At one time, the odds seemed to be stacked against Joseph Ayala. He was “born chubby” and his mother claims to have eaten a whole pie the day before his birth. Ayala was a big kid and grew into an even bigger teenager.
His mother would “tell me to eat my veggies, but I never did,” he says. “If I was full, I just ate more.”
At age 16, he was 250 pounds and wore size 40 pants at a height of 5 foot 8 inches. In school, Ayala was quiet, shy and embarrassed about his size. He was depressed and had low self-esteem. He wore big, old sweaters and remembers his P.E. teacher ridiculing him and calling him fat.
One day Ayala reached his breaking point. He was tired of being overweight, not fitting into clothes and being ashamed about the way he looked. He wanted to look good and to be able to do a push-up. “I needed to change for myself and for my health,” he says.
The 16-year-old joined a small mom and pop gym and started lifting weights. “All the pictures in the gym showed people lifting weights,” Ayala says.
But Ayala rarely broke a sweat and his diet was unchanged. He started to ride his bike everywhere and the pounds began to slowly come off, but nothing really happened until he talked to Ben Yiapan, a trainer at the gym.
Ayala asked Yiapan to help him train. Yiapan was reluctant, but agreed to train him once. If Ayala did not come back the next day he was finished. After that first day, Ayala says he could barely move. But he was back the next day.
Yiapan started managing the gym and moved away from training. But he kept track of Ayala’s progress, talking to him and checking in regularly. This kept Ayala motivated. “If I stopped, then I would be right back where I started,” he says.
After he saw CrossFit on ESPN2, Yiapan told Ayala, “It’s for you.” He checked out the local affiliate — CrossFit City of Angels — and told Ayala to call the owner, Pete Roulet.
Since City of Angels did not have a CrossFit Kids program, Ayala would have to wait until he was 18 to start training there, but Roulet introduced him to CrossFit.com and told him to pick the workouts he could do.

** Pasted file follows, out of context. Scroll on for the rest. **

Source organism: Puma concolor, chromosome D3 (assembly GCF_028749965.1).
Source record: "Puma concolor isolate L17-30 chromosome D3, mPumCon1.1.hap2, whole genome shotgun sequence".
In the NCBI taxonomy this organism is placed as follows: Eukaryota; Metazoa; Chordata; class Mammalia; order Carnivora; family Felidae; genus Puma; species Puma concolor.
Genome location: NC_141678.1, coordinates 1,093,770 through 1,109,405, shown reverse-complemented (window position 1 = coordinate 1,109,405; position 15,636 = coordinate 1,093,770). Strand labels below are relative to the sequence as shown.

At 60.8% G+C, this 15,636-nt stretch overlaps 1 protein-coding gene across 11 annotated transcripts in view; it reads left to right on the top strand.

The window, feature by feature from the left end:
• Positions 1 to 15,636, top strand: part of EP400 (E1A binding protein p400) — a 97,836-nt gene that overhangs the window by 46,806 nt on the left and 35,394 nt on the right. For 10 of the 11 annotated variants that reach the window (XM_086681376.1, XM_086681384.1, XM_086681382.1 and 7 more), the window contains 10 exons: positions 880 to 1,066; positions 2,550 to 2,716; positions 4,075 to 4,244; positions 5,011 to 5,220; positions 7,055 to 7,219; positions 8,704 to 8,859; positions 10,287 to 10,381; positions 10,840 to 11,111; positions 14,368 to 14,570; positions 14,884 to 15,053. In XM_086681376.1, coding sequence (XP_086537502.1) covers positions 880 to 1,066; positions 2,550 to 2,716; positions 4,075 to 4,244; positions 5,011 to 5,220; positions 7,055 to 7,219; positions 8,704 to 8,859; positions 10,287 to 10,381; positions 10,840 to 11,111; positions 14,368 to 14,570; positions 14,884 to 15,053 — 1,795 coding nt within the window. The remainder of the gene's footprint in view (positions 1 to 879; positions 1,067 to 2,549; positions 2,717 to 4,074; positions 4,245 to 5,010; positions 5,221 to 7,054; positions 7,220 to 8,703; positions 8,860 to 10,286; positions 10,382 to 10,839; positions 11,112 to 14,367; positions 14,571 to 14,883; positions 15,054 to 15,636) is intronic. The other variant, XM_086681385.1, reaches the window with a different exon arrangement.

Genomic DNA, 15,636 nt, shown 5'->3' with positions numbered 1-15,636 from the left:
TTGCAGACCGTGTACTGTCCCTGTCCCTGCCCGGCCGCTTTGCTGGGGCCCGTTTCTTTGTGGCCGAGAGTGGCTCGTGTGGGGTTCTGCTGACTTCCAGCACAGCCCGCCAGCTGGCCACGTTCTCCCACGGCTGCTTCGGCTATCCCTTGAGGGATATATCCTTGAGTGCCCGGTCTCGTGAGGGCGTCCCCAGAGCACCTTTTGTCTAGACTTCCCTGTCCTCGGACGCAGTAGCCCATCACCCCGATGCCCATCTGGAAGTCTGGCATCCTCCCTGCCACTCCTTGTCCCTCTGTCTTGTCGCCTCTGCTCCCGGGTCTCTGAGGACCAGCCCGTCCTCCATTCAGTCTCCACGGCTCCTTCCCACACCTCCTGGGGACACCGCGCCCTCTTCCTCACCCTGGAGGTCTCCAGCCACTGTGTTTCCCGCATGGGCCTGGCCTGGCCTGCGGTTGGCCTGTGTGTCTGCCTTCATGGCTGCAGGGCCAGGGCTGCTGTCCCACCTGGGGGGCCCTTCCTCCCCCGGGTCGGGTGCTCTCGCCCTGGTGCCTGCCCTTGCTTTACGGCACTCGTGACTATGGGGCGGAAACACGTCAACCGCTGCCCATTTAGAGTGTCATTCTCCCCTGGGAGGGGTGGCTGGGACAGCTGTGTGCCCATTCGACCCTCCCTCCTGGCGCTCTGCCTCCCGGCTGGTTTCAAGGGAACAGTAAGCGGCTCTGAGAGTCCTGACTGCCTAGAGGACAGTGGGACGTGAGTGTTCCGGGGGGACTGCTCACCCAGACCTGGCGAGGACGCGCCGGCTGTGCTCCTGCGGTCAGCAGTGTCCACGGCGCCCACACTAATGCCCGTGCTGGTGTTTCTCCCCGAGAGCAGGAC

At that time, Ayala was picking up momentum. His weight was dropping and his diet was on track. His mother and brother were in full support of his lifestyle changes and started eating better and exercising, as well. Ayala rode his bike everywhere, did the main site workouts, reported back to Roulet and Yiapan and trained for the day he could join City of Angels.
Motivation wasn’t a problem. People were starting to notice the changes and Ayala gained more confidence. He had Yiapan and Roulet to help him stayed focused, he says.
Today, Ayala has two homes — the one he shares with his mother and brother and CrossFit City of Angels. His brother lost 25 pounds and his mother walks their three dogs nightly and hikes with them on the weekends. At the gym, Ayala is family. “Because I am the youngest, people push me so hard. They say, ‘Imagine what you will be like at 24. A beast!’”
Ayala’s weight loss also led to a loss of physical inhibitions. “CrossFit has shown me things I didn’t even know my body was capable of doing … I love handstand push-ups, and never in my life did I think I would be able to do one,” he says. “My motivation now comes from the respect I get from people for what I have achieved. I love seeing old friends and teachers’ jaws drop after seeing the transformation I have made.”
Now, at age 18, Ayala goes to college and works full time at Kaiser. He still rides a bike everywhere and eats only veggies and protein. He weighs 158 pounds and wears size 30 pants. He is outgoing and talkative. “It gives me the chills,” Ayala says about his progress.
As a result of his lifestyle changes, Ayala wants to share what he learned. “One of the things I see myself doing in the future is helping out kids in my community, or even people that are older, to find the confidence to lose weight,” he explains. “It’s a struggle to lose, and I know that feeling. I want to change the perspective that some people have regarding weight loss and fitness.”
Thanks Daisy for taking the time to write this, from all of us at CFCOA who see Joe overcoming adversity everyday.